Rob Vinall: Moats Are Becoming Less Relevant in a Fast-Changing Economy

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During his recent presentation at the Value Investor Conference, Rob Vinall discusses the concept of economic moats in both static and dynamic economies. Historically, a wide moat was advantageous, ensuring stability and wealth, as seen with landowners 300 years ago.

However, in today’s fast-changing economy, a wide moat can be a disadvantage, leading to complacency and hindering quick adaptation to competitive threats. Vinall cites Google as an example of a company that may suffer from its wide moat, becoming overbloated and facing challenges in the AI transition.

Effective execution and adaptability are crucial for modern companies to thrive in a constantly evolving market.

Here’s an excerpt from the presentation:

If you imagine a world where things basically never change, then yes clearly a moat is very very important, and probably the only thing that counts.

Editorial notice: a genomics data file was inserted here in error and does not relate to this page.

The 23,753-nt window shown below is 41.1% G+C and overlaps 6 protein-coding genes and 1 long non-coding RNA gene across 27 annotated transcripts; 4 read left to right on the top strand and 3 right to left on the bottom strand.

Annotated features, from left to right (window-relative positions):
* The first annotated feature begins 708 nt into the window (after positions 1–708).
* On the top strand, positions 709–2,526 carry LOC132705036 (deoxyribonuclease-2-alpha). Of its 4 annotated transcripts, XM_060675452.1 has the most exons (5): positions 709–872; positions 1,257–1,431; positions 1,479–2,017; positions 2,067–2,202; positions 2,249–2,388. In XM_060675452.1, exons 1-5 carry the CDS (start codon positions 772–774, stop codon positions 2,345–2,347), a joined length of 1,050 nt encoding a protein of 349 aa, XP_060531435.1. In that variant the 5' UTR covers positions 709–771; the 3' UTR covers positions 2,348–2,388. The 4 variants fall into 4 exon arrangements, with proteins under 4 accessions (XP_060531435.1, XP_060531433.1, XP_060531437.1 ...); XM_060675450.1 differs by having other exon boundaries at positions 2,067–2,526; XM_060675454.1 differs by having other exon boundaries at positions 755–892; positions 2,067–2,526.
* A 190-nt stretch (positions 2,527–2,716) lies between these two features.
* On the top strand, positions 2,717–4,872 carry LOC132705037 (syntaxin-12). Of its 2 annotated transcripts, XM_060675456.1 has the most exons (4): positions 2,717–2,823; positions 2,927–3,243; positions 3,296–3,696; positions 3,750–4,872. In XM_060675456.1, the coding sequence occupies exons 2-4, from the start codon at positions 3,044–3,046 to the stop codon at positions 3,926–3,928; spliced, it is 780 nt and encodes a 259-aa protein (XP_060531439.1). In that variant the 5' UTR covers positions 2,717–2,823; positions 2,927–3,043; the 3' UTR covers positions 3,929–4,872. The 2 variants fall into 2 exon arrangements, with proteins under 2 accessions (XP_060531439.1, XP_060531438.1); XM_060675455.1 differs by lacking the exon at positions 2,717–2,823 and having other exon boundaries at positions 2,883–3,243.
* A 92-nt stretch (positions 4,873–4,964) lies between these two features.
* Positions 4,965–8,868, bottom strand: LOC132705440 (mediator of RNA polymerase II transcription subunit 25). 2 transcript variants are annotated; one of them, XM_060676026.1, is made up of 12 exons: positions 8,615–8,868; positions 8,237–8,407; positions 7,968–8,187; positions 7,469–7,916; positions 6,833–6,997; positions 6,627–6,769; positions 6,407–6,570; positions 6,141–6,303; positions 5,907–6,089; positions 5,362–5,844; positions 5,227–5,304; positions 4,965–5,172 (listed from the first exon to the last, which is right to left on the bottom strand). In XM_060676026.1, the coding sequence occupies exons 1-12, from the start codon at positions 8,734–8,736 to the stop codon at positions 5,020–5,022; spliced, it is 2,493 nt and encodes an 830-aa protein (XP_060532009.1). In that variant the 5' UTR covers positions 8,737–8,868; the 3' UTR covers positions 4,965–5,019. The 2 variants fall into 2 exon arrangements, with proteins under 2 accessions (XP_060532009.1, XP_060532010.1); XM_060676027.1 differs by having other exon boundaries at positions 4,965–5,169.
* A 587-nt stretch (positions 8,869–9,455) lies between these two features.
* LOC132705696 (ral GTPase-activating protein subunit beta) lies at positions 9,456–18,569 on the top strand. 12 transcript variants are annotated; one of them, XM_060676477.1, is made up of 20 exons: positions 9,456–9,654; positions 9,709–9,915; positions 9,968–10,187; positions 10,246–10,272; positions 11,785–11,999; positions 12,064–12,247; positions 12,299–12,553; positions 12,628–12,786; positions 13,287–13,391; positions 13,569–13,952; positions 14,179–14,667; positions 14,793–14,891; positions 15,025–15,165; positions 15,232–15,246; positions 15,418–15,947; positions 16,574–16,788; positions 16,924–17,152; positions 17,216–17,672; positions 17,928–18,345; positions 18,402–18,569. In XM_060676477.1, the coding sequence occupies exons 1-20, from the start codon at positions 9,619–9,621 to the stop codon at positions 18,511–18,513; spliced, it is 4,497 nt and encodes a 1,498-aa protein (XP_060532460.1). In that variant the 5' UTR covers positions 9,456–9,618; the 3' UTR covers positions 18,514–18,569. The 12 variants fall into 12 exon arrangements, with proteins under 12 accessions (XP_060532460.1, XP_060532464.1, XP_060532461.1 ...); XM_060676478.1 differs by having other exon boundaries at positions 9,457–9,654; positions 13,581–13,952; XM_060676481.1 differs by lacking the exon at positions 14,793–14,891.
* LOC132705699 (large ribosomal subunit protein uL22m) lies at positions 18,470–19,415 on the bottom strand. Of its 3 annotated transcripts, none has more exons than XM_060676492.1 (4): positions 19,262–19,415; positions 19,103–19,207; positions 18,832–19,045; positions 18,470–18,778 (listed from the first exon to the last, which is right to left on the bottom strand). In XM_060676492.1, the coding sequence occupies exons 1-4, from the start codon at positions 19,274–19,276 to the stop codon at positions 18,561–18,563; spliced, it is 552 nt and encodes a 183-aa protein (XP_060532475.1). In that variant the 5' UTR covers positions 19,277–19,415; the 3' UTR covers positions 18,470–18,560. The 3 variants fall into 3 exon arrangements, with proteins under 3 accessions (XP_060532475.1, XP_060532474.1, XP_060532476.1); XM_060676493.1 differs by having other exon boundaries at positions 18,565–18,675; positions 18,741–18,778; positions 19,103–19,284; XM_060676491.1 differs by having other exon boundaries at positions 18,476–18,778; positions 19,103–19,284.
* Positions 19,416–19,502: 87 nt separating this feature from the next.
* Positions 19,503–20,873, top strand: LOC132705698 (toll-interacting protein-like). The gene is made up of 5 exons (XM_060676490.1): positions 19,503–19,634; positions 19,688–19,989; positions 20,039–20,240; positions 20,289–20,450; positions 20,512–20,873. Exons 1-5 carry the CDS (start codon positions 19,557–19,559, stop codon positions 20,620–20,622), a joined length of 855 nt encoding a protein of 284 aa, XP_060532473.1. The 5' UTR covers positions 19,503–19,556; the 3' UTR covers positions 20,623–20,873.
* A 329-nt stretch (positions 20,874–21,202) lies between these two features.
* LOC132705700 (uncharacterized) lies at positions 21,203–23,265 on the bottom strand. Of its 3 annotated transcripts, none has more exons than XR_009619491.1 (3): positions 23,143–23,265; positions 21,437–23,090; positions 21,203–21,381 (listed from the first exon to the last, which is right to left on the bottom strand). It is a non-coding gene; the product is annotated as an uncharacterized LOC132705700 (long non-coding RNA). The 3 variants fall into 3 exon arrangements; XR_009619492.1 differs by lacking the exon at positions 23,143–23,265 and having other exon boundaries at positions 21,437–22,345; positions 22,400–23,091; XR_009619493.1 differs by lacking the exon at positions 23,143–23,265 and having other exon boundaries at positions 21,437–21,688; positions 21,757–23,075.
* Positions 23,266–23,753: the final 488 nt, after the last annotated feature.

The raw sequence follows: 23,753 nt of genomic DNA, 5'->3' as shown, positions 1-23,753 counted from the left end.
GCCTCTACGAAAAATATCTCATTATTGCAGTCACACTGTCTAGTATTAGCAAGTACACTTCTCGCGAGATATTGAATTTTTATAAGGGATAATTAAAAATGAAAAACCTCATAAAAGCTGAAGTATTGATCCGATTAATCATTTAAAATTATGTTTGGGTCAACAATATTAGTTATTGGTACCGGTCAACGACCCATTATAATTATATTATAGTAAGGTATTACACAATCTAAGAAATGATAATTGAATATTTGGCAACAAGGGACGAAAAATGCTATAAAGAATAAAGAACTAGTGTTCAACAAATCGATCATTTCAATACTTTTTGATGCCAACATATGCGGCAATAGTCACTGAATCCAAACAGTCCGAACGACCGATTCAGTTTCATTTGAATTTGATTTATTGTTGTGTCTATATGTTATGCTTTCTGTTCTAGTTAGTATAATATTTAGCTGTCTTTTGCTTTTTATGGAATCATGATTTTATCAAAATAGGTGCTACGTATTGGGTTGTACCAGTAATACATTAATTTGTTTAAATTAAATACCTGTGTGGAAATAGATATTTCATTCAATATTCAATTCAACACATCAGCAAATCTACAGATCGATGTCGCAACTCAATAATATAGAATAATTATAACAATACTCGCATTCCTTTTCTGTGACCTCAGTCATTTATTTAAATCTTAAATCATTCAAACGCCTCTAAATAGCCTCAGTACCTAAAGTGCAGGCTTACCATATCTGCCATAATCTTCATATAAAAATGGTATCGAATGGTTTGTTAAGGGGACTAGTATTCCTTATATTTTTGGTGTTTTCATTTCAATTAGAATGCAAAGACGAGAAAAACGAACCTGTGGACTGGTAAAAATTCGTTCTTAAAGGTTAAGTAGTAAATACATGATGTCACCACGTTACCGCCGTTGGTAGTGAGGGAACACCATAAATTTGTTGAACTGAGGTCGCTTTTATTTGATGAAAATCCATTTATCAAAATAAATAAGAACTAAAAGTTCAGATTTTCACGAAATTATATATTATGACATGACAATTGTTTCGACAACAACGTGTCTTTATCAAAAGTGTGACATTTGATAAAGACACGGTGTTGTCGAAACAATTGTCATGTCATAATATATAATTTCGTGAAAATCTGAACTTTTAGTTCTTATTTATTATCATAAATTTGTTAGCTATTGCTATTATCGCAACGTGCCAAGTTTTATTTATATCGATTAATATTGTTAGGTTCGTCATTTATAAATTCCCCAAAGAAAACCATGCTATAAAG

So imagine 300 years ago where basically everyone sort of lived and worked on the land and you had sort of this tiny fraction of people who owned all of the land, had big beautiful manor houses, and then you had the sort of the peasants who worked the land.

For just enough to probably survive and feed their families. Clearly you wanted to be the land owner in that situation.

But I would contrast that with a much more modern dynamic situation where things are sort of permanently changing, and I would ask if you have a wide moat, whether it’s switching cost or a brand, or whatever, is that an advantage, or is it perhaps even a disadvantage?

And I would argue in a fast changing economy it’s probably a disadvantage to have a moat because it’s going to make you fat and lazy. And it’s going to slow you down when it comes to reacting to competitive threats.

So in a more of a dynamic economy you really want companies which have great execution and you should be actually actively fearful if the moat is too wide because that’s probably going to slow them down.

And the company that really springs to mind today a little bit is maybe Google as well because they obviously… it’s become this enormous very over bloated complacent organization facing an existential threat, perhaps also opportunity in the AI transition.

And if AI turns out to be a sustaining innovation for Google then they’ll do fine, they’re integrated into their search engine everything will be fantastic but, if it means reimagining the business from scratch. Outcompeting all these startups entering the space then frankly I’m pessimistic for Google.

You can watch the entire presentation here:

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